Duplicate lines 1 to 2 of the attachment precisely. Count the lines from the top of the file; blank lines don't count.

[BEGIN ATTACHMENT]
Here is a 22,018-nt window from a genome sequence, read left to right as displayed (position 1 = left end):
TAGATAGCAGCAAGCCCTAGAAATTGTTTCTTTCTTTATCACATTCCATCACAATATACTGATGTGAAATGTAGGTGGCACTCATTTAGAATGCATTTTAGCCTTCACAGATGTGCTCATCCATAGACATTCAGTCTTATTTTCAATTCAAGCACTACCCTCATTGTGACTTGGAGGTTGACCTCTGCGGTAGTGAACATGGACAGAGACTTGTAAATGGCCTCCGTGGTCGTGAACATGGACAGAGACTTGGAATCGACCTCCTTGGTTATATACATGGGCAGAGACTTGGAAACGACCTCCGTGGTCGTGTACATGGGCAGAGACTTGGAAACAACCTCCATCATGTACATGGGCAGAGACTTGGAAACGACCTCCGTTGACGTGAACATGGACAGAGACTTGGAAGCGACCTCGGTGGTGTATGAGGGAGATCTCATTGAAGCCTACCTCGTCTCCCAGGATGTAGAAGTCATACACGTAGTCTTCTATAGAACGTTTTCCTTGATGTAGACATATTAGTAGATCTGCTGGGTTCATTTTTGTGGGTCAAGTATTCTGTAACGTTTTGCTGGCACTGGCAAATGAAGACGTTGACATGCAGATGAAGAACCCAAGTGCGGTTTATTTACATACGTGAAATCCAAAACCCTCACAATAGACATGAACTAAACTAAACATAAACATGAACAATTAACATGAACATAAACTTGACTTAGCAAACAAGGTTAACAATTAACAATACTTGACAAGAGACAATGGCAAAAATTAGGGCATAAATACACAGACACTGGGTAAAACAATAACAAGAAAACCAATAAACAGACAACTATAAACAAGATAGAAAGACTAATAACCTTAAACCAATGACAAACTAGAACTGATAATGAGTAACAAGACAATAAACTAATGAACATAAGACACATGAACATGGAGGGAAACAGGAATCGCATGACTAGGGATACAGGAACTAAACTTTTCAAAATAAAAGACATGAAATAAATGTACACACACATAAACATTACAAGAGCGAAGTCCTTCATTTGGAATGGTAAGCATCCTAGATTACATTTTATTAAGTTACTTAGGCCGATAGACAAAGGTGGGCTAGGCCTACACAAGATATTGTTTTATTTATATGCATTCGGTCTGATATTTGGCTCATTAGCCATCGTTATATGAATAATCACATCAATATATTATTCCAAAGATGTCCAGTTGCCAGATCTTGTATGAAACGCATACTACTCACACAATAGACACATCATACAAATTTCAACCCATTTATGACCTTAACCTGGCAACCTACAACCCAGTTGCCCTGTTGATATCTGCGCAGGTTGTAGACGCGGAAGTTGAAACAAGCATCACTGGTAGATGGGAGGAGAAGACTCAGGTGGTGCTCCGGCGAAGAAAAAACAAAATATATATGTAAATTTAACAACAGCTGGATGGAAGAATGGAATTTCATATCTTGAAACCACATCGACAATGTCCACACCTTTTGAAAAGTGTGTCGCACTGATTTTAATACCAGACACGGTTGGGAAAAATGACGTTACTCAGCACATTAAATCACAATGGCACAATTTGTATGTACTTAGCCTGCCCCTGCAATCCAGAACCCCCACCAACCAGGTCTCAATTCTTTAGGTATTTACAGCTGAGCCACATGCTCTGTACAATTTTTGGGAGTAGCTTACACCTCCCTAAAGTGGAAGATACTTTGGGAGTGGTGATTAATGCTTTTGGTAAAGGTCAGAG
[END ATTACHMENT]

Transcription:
Here is a 22,018-nt window from a genome sequence, read left to right as displayed (position 1 = left end):
TAGATAGCAGCAAGCCCTAGAAATTGTTTCTTTCTTTATCACATTCCATCACAATATACTGATGTGAAATGTAGGTGGCACTCATTTAGAATGCATTTTAGCCTTCACAGATGTGCTCATCCATAGACATTCAGTCTTATTTTCAATTCAAGCACTACCCTCATTGTGACTTGGAGGTTGACCTCTGCGGTAGTGAACATGGACAGAGACTTGTAAATGGCCTCCGTGGTCGTGAACATGGACAGAGACTTGGAATCGACCTCCTTGGTTATATACATGGGCAGAGACTTGGAAACGACCTCCGTGGTCGTGTACATGGGCAGAGACTTGGAAACAACCTCCATCATGTACATGGGCAGAGACTTGGAAACGACCTCCGTTGACGTGAACATGGACAGAGACTTGGAAGCGACCTCGGTGGTGTATGAGGGAGATCTCATTGAAGCCTACCTCGTCTCCCAGGATGTAGAAGTCATACACGTAGTCTTCTATAGAACGTTTTCCTTGATGTAGACATATTAGTAGATCTGCTGGGTTCATTTTTGTGGGTCAAGTATTCTGTAACGTTTTGCTGGCACTGGCAAATGAAGACGTTGACATGCAGATGAAGAACCCAAGTGCGGTTTATTTACATACGTGAAATCCAAAACCCTCACAATAGACATGAACTAAACTAAACATAAACATGAACAATTAACATGAACATAAACTTGACTTAGCAAACAAGGTTAACAATTAACAATACTTGACAAGAGACAATGGCAAAAATTAGGGCATAAATACACAGACACTGGGTAAAACAATAACAAGAAAACCAATAAACAGACAACTATAAACAAGATAGAAAGACTAATAACCTTAAACCAATGACAAACTAGAACTGATAATGAGTAACAAGACAATAAACTAATGAACATAAGACACATGAACATGGAGGGAAACAGGAATCGCATGACTAGGGATACAGGAACTAAACTTTTCAAAATAAAAGACATGAAATAAATGTACACACACATAAACATTACAAGAGCGAAGTCCTTCATTTGGAATGGTAAGCATCCTAGATTACATTTTATTAAGTTACTTAGGCCGATAGACAAAGGTGGGCTAGGCCTACACAAGATATTGTTTTATTTATATGCATTCGGTCTGATATTTGGCTCATTAGCCATCGTTATATGAATAATCACATCAATATATTATTCCAAAGATGTCCAGTTGCCAGATCTTGTATGAAACGCATACTACTCACACAATAGACACATCATACAAATTTCAACCCATTTATGACCTTAACCTGGCAACCTACAACCCAGTTGCCCTGTTGATATCTGCGCAGGTTGTAGACGCGGAAGTTGAAACAAGCATCACTGGTAGATGGGAGGAGAAGACTCAGGTGGTGCTCCGGCGAAGAAAAAACAAAATATATATGTAAATTTAACAACAGCTGGATGGAAGAATGGAATTTCATATCTTGAAACCACATCGACAATGTCCACACCTTTTGAAAAGTGTGTCGCACTGATTTTAATACCAGACACGGTTGGGAAAAATGACGTTACTCAGCACATTAAATCACAATGGCACAATTTGTATGTACTTAGCCTGCCCCTGCAATCCAGAACCCCCACCAACCAGGTCTCAATTCTTTAGGTATTTACAGCTGAGCCACATGCTCTGTACAATTTTTGGGAGTAGCTTACACCTCCCTAAAGTGGAAGATACTTTGGGAGTGGTGATTAATGCTTTTGGTAAAGGTCAGAG